The barbaric and illegal Russian war against Ukraine has shaken all our convictions. It has put the stability of Europe and the whole international order to its hardest test since the end of the Second World War. Many challenges lie ahead, including growing instability, strategic competition and security threats.
Ukraine has a fundamental right to self-defence against this unprovoked and unjustified attack. The European Union has taken the swift decision to support Member States’ supplies of military equipment to the Ukrainian armed forces through the European Peace Facility. I strongly welcome this historic paradigm shift. Before the decision was taken, several Members States individually provided Ukraine with weapons to fight the invaders.
These deliveries have been decisive so far to counter the Russian aggression. The delivery of weapons must continue and be stepped up to allow Ukraine to defend itself effectively.
The Versailles declaration, made by the 27 EU heads of state and government in March, called for a generalised increase in defence expenditures, which represents an important step towards a fully-fledged European defence union.
The Strategic Compass, endorsed by the European Council on 24 and 25 March, will allow the European Union to develop autonomy in security and defence matters, strengthening its capacity to act credibly as a strategic partner defending an international system based on rules and multilateral cooperation. If fully implemented, it will give the EU the tools to be an effective security provider in a hostile environment and a more assertive global actor for peace and human security.
On the development of defence capabilities, we need to overcome the existing fragmentation and duplication. National vanity remains an issue.
In the European Parliament’s annual report on the implementation of the EU’s Common Foreign and Security Policy (CFSP), for which I am the rapporteur, we called for the Strategic Compass and the Nato Strategic Concept to align to ensure strengthened collaboration and burden sharing, and to identify ways to reinforce cooperation between the European Union and Nato.
In the wake of Russia’s war against Ukraine, the EU needs to reassess the peace and security architecture established during the last decades. Real political will is required to make genuine progress in foreign policy and defence cooperation at the EU level.
Ultimately, the EU needs to establish a defence union with more ambitious short, medium and long-term objectives. This should serve as a starting point for implementing a common EU defence policy. In doing so, we must ensure that these enhanced European strategic capabilities and structures are compatible and complementary with Nato. This will contribute to the increased security of Nato allies and Member States alike.
On the development of defence capabilities, we need to overcome fragmentation and duplication. National vanity remains an issue. Instead, we should follow the principle of pooling, sharing and specialisation. This is a long-term process that requires coordinated and upfront planning. The EU budget is already providing considerable funding, but we must complement the European Defence Fund with a joint procurement mechanism. The new Joint Communication on the Defence Investment Gaps Analysis and Way Forward could be a helpful tool to strengthen the European defence industrial and technological base. The EU budget must work for our security and defence policy wherever it adds value.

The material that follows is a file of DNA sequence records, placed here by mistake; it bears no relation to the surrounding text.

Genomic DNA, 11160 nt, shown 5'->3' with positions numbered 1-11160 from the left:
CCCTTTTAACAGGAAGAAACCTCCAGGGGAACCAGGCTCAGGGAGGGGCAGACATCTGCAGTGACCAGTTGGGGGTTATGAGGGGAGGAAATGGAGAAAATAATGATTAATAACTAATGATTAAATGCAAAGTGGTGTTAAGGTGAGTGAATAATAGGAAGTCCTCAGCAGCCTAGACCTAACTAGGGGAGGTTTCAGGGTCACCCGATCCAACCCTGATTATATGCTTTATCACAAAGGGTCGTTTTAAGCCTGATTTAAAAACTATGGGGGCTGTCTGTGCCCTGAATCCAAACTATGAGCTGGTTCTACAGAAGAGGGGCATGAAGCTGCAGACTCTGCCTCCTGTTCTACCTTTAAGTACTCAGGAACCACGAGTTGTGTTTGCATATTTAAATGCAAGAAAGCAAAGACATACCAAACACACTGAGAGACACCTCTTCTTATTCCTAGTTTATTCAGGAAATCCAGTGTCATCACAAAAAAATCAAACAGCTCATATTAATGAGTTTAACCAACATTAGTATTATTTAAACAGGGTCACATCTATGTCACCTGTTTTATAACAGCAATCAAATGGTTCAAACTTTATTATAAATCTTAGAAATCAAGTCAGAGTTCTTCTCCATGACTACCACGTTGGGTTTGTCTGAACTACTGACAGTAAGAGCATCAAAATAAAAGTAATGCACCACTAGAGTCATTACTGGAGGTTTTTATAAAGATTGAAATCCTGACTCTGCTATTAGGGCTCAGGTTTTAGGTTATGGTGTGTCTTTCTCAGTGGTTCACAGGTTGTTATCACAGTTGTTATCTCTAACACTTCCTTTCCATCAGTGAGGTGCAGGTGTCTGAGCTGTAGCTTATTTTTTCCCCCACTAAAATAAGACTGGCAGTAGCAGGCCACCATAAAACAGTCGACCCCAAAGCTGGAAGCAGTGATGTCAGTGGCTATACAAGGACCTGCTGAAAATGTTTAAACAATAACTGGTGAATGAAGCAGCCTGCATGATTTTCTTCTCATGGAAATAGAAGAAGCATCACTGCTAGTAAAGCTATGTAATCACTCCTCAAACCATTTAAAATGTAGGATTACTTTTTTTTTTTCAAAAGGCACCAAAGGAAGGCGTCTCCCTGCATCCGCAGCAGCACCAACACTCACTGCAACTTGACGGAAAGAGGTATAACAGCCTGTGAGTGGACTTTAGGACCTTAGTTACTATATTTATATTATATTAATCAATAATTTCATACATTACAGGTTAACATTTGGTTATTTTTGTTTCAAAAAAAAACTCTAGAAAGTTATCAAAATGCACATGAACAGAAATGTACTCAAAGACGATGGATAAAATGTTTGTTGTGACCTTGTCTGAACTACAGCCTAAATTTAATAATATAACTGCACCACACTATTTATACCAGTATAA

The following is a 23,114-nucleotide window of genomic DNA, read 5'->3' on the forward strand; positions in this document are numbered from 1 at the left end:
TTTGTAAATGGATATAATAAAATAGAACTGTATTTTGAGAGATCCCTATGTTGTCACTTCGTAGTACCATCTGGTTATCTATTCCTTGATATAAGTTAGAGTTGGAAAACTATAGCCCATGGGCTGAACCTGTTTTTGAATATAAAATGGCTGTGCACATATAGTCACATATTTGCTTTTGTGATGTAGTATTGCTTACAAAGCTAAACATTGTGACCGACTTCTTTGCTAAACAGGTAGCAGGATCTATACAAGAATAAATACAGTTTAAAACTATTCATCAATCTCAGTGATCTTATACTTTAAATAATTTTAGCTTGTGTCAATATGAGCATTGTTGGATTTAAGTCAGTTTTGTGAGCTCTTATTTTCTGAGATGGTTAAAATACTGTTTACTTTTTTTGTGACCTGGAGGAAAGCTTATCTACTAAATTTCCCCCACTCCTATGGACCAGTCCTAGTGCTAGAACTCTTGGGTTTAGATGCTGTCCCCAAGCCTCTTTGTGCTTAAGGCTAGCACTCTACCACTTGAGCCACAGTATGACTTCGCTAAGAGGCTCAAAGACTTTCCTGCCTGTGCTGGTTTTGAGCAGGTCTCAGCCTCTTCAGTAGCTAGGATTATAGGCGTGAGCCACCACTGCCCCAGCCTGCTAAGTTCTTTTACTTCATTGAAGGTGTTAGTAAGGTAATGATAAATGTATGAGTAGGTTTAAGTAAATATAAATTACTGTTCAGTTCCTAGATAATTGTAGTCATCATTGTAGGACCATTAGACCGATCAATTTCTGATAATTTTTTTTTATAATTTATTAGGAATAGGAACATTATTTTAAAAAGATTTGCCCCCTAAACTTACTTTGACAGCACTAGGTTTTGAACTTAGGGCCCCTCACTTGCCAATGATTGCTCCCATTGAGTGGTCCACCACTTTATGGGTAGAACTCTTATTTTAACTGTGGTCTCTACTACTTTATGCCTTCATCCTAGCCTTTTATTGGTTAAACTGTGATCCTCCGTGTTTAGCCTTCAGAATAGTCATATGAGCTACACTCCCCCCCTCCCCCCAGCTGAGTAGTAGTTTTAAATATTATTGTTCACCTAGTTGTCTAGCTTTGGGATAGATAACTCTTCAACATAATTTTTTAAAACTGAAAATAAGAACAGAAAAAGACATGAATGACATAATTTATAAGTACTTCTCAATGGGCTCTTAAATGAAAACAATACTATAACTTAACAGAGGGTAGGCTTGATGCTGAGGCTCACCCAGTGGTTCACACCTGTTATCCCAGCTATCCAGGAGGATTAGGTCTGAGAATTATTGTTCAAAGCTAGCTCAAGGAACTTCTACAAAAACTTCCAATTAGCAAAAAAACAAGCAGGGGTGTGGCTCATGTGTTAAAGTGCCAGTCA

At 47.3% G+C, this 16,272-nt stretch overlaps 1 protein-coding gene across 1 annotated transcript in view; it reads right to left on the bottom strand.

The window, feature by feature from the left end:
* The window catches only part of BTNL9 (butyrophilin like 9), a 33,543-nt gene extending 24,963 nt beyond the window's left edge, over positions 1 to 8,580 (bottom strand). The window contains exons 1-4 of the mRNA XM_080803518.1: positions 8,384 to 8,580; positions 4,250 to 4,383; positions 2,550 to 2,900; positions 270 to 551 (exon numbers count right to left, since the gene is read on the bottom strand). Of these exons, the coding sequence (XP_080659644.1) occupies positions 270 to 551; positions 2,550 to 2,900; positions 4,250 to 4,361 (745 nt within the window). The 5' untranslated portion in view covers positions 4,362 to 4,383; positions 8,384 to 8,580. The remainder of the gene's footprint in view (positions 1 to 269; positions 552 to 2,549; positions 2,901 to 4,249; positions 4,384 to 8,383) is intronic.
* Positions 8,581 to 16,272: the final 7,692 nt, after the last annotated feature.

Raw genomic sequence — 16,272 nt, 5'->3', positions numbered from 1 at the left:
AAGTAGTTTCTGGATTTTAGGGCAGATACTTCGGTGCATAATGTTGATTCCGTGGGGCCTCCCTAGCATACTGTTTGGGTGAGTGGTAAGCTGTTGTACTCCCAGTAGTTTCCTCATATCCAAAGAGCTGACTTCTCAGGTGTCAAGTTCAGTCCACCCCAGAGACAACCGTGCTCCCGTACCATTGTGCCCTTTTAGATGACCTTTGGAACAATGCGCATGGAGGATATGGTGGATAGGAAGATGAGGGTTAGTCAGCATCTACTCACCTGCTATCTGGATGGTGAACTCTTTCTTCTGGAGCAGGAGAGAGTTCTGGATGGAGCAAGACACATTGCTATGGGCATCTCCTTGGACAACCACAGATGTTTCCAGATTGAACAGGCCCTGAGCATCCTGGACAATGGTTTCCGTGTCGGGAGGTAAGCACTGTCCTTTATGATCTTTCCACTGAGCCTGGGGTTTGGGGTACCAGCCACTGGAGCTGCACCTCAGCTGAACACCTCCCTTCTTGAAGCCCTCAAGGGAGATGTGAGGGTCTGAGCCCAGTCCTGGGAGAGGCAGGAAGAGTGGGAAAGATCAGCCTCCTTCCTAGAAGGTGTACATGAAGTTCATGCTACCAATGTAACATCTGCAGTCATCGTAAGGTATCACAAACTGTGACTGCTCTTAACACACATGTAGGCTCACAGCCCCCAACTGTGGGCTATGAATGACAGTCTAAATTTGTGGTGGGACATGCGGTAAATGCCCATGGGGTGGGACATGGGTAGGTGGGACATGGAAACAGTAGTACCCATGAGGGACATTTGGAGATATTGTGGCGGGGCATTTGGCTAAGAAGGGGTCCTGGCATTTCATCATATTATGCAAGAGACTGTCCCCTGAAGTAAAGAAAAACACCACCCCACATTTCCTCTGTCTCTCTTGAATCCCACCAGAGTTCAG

Facilitating the movement of military troops and assets – so-called military mobility – is an essential aspect for the security of European citizens and to build a more effective, responsive and joined-up Union. The objective is to overcome legal and infrastructural barriers to move heavy military equipment from a Dutch or Belgian North Sea port to Poland or the Baltic States.
This is where close cooperation between the EU and Nato makes sense. Improving Europe’s transport infrastructure and streamlining customs procedures will allow us to be more effective in preventing crises, more efficient in deploying troops throughout Europe in a timely manner, and quicker in reacting when challenges arise.
Energy diplomacy must become a key tool among the EU’s foreign policy instruments.
We need to significantly increase funding for and speed up the implementation of projects. This would be another crucial step in deepening our cooperation at the EU level as well as within the framework of the Permanent Structured Cooperation with our partners, starting with Nato.
At the same time, we are working harder to protect ourselves against hybrid warfare by strengthening cyber resilience, protecting our infrastructure and fighting disinformation. The EU needs to increase its strategic sovereignty in areas fundamental to its continued pre-eminence on the international stage, for example by achieving full security of energy supply, energy diversification and energy independence, and by prioritising the reduction of energy dependencies.
Energy diplomacy must become a key tool among the EU’s foreign policy instruments. Our goal must be to make Europe independent from Russian fossil fuels as quickly as possible. The EU has already decided to impose an embargo on coal, beginning in August.
Tackling oil, as the Commission proposed in its sixth sanctions package against Russia, is the next step. In the long term, we need to seize this opportunity to accelerate the transition towards a carbon-free economy.
The challenges of the 21st century call for more, not less, EU action on the global scene, and call for more, not less, multilateral governance and rules-based cooperation. Russia’s war of aggression against Ukraine has accelerated the need to improve our common foreign, security and defence policies.